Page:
Chateau Jam

"Warrant in hand, the agents searched the French chateau-style mansion for financial records and other evidence to nail Tobin, the suspected ringleader of a stock scam that defrauded investors of millions of dollars. The raid imploded Tobin's very comfortable life. Faced with the prospect of years in prison and a seven-figure fine, the businessman flew to Boston to meet with the federal prosecutors handling the case. He was looking for mercy." And it turns out he had something to offer in exchange for that mercy. LA Times: The bizarre story of the L.A. dad who exposed the college admissions scandal.


Indy Hits

"It's the fate that meets the man who made the choices he made. You don't testify against the mob in federal court and live to tell about it. Especially when your father's the defendant. 'I know the statement my dad made. He said he'd kill me.'" Zak Keefer in the Indy Star: The Mobster in Our Midst. "John Franzese Jr. helped send his father, notorious Colombo family mobster Sonny Franzese, to prison. Then he turned up in Indianapolis."

+ The NYT's Michael Schwirtz on the normalization of Russia's targeted executions. Russia Ordered a Killing That Made No Sense. Then the Assassin Started Talking. "For the intelligence services, as bad as this sounds, murdering people is just part of the work flow ... They go to work, it's their job. You have a work flow, you write articles. They have a workflow, they murder people."


Hood Samaritan

"He once gave a pair of shoes to every student at an elementary school in Hyde Park, where he owned a burger joint, a fish market and a barbershop. He helped fund upgrades to the campus playground and offered jobs to his struggling neighbors. If someone lost a loved one to gun violence, he would sometimes chip in for the funeral. Those roles reversed Sunday afternoon when the Grammy-nominated rapper was gunned down outside one of his shops, the Marathon Clothing store, in the same neighborhood where he was known as much for his civic work as he was for his hip-hop music." Nipsey Hussle gunned down in a South L.A. he helped build up. ‘It's a sad day in L.A.'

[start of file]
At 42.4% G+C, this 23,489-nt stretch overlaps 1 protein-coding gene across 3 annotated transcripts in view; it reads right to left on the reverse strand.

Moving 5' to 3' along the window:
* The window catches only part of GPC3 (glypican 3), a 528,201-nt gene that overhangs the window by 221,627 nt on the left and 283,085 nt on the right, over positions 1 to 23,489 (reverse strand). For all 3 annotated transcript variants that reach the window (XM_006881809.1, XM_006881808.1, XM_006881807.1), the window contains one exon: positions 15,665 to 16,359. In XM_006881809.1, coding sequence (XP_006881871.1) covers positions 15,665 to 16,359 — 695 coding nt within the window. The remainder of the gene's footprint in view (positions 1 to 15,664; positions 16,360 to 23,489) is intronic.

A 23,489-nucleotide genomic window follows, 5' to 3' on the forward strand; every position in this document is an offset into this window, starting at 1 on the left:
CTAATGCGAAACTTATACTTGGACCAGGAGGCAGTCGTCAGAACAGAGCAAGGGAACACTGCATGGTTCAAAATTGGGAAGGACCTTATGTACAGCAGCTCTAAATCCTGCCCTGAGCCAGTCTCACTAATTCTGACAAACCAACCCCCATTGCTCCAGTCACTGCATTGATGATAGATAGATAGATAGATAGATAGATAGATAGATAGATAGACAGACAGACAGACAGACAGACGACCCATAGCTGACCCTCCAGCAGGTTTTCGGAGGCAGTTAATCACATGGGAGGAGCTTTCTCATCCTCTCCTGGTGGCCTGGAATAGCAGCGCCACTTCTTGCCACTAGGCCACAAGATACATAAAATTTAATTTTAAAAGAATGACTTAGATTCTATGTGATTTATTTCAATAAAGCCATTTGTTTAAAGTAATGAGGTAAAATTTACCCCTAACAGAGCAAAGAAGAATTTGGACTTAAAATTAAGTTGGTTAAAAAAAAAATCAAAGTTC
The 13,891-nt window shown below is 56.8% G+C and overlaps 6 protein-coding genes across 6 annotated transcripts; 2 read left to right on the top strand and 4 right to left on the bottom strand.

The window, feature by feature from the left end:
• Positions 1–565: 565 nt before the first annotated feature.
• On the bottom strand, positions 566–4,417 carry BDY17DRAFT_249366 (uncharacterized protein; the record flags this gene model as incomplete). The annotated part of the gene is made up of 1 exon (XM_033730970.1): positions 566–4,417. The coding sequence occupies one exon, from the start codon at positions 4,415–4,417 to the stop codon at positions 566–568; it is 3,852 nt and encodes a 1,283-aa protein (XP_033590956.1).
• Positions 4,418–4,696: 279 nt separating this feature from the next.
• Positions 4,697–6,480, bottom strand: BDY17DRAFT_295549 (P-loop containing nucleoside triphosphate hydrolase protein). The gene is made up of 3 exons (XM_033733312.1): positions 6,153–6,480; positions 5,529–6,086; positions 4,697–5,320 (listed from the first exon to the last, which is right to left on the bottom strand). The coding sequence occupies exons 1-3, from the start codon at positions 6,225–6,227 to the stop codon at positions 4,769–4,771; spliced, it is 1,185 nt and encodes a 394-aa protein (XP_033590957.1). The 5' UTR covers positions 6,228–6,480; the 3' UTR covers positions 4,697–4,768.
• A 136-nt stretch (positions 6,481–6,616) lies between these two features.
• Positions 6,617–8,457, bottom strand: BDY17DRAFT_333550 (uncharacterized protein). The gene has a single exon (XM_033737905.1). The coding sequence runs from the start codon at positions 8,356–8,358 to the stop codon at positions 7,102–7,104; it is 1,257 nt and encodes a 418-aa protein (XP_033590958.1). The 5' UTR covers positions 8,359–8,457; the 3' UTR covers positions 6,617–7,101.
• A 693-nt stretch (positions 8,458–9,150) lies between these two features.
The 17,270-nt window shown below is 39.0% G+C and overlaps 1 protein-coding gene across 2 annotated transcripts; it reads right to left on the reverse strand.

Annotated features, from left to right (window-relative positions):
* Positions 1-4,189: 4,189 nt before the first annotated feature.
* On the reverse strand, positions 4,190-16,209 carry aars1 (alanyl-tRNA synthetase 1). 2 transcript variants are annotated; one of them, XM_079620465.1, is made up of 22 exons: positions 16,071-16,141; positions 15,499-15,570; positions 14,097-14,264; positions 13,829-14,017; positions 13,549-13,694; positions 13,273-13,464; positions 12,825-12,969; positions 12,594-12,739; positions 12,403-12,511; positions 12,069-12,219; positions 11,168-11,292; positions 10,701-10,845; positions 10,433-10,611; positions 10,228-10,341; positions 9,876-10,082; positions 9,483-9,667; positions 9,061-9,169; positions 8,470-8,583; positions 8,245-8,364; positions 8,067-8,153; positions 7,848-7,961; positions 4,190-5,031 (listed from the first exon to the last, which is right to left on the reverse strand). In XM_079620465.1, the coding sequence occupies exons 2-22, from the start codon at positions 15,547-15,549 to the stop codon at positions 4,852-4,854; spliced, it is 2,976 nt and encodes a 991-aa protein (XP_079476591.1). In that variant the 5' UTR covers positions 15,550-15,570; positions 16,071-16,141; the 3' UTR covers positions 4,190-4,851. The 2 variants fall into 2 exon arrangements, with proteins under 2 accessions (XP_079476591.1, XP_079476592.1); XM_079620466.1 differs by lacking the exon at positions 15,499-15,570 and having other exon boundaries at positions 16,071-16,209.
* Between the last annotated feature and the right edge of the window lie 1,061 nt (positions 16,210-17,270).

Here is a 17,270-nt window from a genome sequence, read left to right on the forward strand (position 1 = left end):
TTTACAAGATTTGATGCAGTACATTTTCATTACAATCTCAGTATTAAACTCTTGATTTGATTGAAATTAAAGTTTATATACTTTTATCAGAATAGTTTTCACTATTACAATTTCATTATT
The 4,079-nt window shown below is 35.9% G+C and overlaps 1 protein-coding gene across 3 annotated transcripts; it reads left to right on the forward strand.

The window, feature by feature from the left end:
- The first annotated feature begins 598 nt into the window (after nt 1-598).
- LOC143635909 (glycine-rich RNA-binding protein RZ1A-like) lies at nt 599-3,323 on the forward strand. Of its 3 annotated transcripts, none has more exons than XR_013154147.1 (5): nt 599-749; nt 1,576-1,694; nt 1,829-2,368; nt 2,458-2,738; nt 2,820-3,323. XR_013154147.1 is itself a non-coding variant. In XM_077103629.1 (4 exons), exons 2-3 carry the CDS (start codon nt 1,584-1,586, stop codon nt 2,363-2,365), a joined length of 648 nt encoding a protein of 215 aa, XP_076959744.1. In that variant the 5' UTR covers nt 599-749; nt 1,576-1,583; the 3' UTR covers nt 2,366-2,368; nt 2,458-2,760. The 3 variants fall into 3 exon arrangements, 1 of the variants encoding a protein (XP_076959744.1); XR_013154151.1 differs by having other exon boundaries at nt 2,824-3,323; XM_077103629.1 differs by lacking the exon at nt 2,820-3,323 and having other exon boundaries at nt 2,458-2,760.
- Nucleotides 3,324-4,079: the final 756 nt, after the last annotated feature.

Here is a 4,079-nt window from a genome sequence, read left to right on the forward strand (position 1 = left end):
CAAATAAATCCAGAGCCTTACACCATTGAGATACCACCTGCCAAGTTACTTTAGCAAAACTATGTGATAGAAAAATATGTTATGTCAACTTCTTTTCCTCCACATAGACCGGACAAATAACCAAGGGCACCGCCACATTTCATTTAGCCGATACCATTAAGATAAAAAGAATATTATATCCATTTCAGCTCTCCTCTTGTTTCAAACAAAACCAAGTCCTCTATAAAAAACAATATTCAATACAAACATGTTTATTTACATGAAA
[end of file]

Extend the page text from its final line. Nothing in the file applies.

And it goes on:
+ "I'll remember the beauty that he saw in our community. And the beauty that he was." Celebrities Remember Rapper Nipsey Hussle.


Storm Trooper

"At 49, Morgerman has survived the inner cores of nearly 50 hurricanes—by choice. He is one of a small cadre of men (they're all men) who chase giant tropical storms around the world: wherever residents are trying to evacuate, Morgerman is usually on an inbound flight." Outside: Inside the Mind of a Hurricane Chaser.


Bottom of the News

Elon Musk released a rap song. A comedian is leading the Ukraine presidential elections. Listening to Skrillex can keep mosquitoes away. Here are ten stories that seem like April Fools' Day pranks, but aren't. (Pretty much every political story over the past two years could be on this list...)

+ Here's a list of some of the "real" April Fools' pranks, though none of them are as weird as the real stories above.

+ April Fools' Day should have been officially canceled in 1985 when George Plimpton set a standard that will never be matched. The Curious Case Of Sidd Finch. (The first letters in each word provides a key hint: "He's a pitcher, part yogi and part recluse. Impressively liberated from our opulent life-style, Sidd's deciding about yoga.")

+ Donald Trump has celebrated April Fools' Day 9,451 times since becoming president. (And that doesn't include his time on the golf course.)